November 4, 2020

Breathing Underwater

Charne Lavery

This contribution will reflect on the way in which breath changes underwater. Diving compresses air in the body, providing an intimate awareness of otherwise hidden bodily topography as well as a wider awareness of cross-species continuities and planetary constraints. Literary work about the submarine provides insights into the interscalar nature of the experience, its historical resonance particularly in relation to African and Southern imaginaries, and its openings onto speculative underwater futures. Drawing on work about diving and drowning, I explore the relationship between ‘the weather underwater’ and the contemporary breathlessness. The contribution ends with some thoughts about what an underwater perspective has to offer to humanities research, via Astrida Neimanis, Christina Sharpe and Melody Jue.

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Charne Lavery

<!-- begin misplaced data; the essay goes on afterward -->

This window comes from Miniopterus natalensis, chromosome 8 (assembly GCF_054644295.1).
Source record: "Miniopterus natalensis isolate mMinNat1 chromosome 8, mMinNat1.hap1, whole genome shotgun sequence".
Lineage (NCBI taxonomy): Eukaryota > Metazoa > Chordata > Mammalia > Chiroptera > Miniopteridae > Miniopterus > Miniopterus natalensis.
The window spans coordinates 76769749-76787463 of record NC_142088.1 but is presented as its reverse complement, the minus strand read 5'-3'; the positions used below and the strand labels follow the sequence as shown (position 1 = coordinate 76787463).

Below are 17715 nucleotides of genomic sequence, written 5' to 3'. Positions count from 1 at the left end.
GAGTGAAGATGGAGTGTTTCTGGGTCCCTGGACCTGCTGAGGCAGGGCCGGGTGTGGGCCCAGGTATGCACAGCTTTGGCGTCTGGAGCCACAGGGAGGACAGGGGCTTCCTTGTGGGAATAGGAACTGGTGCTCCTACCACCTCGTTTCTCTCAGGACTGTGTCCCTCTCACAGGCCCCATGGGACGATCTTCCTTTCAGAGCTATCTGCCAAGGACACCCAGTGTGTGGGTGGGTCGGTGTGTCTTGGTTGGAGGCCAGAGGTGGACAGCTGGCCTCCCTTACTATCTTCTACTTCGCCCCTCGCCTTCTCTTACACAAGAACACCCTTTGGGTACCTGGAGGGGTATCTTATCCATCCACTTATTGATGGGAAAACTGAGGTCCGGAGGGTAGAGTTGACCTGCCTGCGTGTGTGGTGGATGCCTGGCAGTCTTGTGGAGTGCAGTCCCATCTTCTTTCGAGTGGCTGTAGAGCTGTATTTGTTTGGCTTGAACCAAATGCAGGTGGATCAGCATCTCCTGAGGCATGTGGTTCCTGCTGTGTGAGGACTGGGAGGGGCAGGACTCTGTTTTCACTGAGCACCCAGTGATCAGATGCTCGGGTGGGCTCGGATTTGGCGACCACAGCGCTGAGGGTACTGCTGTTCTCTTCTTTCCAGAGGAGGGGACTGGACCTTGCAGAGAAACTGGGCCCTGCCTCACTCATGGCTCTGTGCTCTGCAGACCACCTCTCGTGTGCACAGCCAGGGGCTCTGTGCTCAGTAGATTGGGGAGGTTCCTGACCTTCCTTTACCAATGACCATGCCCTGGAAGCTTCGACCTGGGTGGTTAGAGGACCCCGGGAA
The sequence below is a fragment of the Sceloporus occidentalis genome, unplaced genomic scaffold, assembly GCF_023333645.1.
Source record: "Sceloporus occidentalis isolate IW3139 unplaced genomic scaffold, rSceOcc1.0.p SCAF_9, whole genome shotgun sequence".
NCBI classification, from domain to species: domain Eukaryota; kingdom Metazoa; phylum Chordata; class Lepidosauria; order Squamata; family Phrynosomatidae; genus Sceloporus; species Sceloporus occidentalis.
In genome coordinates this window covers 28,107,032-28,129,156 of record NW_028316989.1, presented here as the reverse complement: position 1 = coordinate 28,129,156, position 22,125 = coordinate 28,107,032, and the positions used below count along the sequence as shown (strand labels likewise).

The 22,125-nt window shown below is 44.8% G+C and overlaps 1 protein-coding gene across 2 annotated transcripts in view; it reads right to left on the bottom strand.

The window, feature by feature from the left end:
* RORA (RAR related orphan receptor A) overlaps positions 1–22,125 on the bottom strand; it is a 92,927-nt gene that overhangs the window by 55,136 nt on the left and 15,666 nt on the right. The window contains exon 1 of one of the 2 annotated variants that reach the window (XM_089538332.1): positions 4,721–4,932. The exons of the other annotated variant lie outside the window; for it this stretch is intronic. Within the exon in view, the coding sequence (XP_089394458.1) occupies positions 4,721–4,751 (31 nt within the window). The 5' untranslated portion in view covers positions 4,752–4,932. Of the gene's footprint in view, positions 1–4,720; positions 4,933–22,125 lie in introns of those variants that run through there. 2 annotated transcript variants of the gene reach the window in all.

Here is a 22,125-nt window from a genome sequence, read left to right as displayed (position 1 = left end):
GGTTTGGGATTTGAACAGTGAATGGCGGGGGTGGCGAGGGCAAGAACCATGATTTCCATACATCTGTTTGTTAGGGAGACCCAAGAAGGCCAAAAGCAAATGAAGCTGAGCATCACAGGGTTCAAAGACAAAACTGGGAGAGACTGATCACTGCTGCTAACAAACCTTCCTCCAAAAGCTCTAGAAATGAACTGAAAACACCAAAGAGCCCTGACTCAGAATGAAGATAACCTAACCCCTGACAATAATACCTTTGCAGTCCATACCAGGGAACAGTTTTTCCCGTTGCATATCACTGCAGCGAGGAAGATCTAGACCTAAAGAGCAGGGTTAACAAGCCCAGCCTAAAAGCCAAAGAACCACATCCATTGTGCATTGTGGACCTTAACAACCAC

About Charne Lavery

Charne Lavery is a lecturer in the Department of English at the University of Pretoria and researcher on the Oceanic Humanities for the Global South project based at the Wits Institute for Social and Economic Research (WISER), University of the Witwatersrand ( She explores literary and cultural representations of the deep ocean, the Indian Ocean, and the Southern Ocean and Antarctic seas, researching oceanic underworlds of the global South from a postcolonial-ecological perspective. She is the South African Humanities and Social Sciences delegate to the international Scientific Committee on Antarctic Research (SCAR), co-editor of the Palgrave series Maritime Literature and Culture, and has recently published articles on ‘The Oceanic South’ and ‘Antarctica and Africa’.